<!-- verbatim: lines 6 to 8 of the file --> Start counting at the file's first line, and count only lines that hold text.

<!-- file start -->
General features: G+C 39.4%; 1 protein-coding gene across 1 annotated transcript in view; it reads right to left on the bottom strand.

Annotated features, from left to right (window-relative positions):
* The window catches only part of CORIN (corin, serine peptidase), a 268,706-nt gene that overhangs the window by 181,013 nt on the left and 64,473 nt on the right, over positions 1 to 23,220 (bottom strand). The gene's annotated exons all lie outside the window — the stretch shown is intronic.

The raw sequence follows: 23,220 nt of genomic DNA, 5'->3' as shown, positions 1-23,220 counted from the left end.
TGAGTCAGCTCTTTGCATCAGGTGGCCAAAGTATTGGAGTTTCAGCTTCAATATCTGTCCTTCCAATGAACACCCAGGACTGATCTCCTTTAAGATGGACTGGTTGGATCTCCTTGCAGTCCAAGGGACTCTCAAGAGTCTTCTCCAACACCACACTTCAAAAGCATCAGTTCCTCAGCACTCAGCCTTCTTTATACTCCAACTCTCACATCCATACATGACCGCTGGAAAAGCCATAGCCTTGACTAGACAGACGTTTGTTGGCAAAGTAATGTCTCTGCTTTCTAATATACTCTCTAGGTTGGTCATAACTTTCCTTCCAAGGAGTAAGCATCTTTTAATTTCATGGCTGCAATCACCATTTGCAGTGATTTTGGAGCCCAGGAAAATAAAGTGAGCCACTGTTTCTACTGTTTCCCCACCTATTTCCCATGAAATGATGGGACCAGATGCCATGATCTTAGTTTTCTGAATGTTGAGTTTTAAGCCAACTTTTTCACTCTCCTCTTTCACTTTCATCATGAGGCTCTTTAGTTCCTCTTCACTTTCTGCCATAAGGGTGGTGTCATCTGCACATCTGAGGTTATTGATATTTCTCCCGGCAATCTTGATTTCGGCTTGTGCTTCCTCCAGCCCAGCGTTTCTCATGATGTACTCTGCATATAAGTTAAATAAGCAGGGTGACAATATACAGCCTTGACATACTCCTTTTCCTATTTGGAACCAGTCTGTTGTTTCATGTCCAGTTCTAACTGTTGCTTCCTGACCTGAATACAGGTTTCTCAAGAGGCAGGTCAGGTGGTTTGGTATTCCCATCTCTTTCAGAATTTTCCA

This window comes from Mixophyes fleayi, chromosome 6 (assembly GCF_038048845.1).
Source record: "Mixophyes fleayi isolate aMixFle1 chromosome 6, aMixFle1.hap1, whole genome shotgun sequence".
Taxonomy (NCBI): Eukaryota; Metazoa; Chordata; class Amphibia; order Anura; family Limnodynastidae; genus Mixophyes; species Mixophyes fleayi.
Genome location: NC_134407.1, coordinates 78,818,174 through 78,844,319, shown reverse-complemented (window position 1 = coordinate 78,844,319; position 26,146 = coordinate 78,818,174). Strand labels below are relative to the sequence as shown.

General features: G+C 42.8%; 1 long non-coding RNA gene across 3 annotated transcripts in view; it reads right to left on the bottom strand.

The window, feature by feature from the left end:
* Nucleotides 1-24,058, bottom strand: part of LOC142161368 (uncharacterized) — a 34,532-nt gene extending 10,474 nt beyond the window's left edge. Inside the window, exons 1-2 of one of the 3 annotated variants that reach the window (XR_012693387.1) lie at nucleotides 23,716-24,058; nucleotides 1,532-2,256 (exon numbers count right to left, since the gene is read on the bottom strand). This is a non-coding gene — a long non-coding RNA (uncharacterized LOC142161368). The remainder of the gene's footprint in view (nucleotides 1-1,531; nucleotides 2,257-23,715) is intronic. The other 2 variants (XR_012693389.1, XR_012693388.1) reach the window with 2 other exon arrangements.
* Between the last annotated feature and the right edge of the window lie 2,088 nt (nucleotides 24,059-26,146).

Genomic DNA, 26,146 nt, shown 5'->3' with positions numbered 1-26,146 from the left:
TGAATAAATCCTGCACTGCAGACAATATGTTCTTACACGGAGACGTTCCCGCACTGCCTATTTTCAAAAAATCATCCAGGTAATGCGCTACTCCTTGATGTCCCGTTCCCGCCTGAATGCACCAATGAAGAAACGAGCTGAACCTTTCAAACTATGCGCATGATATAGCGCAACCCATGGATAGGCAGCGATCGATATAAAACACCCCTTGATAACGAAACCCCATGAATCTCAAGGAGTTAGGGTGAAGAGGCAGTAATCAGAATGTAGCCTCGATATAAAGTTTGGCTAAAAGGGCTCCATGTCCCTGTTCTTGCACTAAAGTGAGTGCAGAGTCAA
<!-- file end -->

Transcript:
This window comes from Mixophyes fleayi, chromosome 6 (assembly GCF_038048845.1).
Source record: "Mixophyes fleayi isolate aMixFle1 chromosome 6, aMixFle1.hap1, whole genome shotgun sequence".
Taxonomy (NCBI): Eukaryota; Metazoa; Chordata; class Amphibia; order Anura; family Limnodynastidae; genus Mixophyes; species Mixophyes fleayi.